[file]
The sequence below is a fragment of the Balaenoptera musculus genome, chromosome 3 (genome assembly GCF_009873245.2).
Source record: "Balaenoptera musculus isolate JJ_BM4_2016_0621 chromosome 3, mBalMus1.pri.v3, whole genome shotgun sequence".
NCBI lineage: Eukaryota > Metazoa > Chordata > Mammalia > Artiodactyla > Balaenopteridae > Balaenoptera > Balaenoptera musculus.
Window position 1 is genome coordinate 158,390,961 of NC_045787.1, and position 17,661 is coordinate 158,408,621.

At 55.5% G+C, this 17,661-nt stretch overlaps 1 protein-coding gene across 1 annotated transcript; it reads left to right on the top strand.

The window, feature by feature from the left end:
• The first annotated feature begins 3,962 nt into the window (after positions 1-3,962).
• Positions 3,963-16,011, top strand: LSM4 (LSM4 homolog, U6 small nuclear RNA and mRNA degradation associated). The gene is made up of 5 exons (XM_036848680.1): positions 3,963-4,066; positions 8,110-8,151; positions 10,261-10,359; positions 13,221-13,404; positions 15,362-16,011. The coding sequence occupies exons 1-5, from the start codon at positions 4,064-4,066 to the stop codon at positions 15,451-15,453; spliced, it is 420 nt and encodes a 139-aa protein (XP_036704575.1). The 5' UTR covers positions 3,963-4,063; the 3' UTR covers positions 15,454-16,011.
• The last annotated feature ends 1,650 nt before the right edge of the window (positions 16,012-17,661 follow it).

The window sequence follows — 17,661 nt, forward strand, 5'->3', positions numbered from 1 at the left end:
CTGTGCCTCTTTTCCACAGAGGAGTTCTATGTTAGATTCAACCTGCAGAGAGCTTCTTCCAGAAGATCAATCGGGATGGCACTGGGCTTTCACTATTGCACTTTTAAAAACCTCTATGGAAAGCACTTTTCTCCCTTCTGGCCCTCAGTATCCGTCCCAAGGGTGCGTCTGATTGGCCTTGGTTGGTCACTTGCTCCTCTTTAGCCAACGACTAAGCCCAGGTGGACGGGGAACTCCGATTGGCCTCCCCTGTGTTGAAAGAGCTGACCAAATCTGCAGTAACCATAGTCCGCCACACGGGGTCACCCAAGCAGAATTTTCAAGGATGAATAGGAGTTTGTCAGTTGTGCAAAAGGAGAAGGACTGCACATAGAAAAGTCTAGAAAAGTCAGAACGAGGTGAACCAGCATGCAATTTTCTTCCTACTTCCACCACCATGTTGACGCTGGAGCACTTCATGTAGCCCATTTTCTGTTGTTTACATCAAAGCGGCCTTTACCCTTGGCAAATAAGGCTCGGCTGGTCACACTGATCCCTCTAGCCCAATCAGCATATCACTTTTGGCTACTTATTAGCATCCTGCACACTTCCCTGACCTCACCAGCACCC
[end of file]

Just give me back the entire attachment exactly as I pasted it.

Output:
The sequence below is a fragment of the Balaenoptera musculus genome, chromosome 3 (genome assembly GCF_009873245.2).
Source record: "Balaenoptera musculus isolate JJ_BM4_2016_0621 chromosome 3, mBalMus1.pri.v3, whole genome shotgun sequence".
NCBI lineage: Eukaryota > Metazoa > Chordata > Mammalia > Artiodactyla > Balaenopteridae > Balaenoptera > Balaenoptera musculus.
Window position 1 is genome coordinate 158,390,961 of NC_045787.1, and position 17,661 is coordinate 158,408,621.

At 55.5% G+C, this 17,661-nt stretch overlaps 1 protein-coding gene across 1 annotated transcript; it reads left to right on the top strand.

The window, feature by feature from the left end:
• The first annotated feature begins 3,962 nt into the window (after positions 1-3,962).
• Positions 3,963-16,011, top strand: LSM4 (LSM4 homolog, U6 small nuclear RNA and mRNA degradation associated). The gene is made up of 5 exons (XM_036848680.1): positions 3,963-4,066; positions 8,110-8,151; positions 10,261-10,359; positions 13,221-13,404; positions 15,362-16,011. The coding sequence occupies exons 1-5, from the start codon at positions 4,064-4,066 to the stop codon at positions 15,451-15,453; spliced, it is 420 nt and encodes a 139-aa protein (XP_036704575.1). The 5' UTR covers positions 3,963-4,063; the 3' UTR covers positions 15,454-16,011.
• The last annotated feature ends 1,650 nt before the right edge of the window (positions 16,012-17,661 follow it).

The window sequence follows — 17,661 nt, forward strand, 5'->3', positions numbered from 1 at the left end:
CTGTGCCTCTTTTCCACAGAGGAGTTCTATGTTAGATTCAACCTGCAGAGAGCTTCTTCCAGAAGATCAATCGGGATGGCACTGGGCTTTCACTATTGCACTTTTAAAAACCTCTATGGAAAGCACTTTTCTCCCTTCTGGCCCTCAGTATCCGTCCCAAGGGTGCGTCTGATTGGCCTTGGTTGGTCACTTGCTCCTCTTTAGCCAACGACTAAGCCCAGGTGGACGGGGAACTCCGATTGGCCTCCCCTGTGTTGAAAGAGCTGACCAAATCTGCAGTAACCATAGTCCGCCACACGGGGTCACCCAAGCAGAATTTTCAAGGATGAATAGGAGTTTGTCAGTTGTGCAAAAGGAGAAGGACTGCACATAGAAAAGTCTAGAAAAGTCAGAACGAGGTGAACCAGCATGCAATTTTCTTCCTACTTCCACCACCATGTTGACGCTGGAGCACTTCATGTAGCCCATTTTCTGTTGTTTACATCAAAGCGGCCTTTACCCTTGGCAAATAAGGCTCGGCTGGTCACACTGATCCCTCTAGCCCAATCAGCATATCACTTTTGGCTACTTATTAGCATCCTGCACACTTCCCTGACCTCACCAGCACCC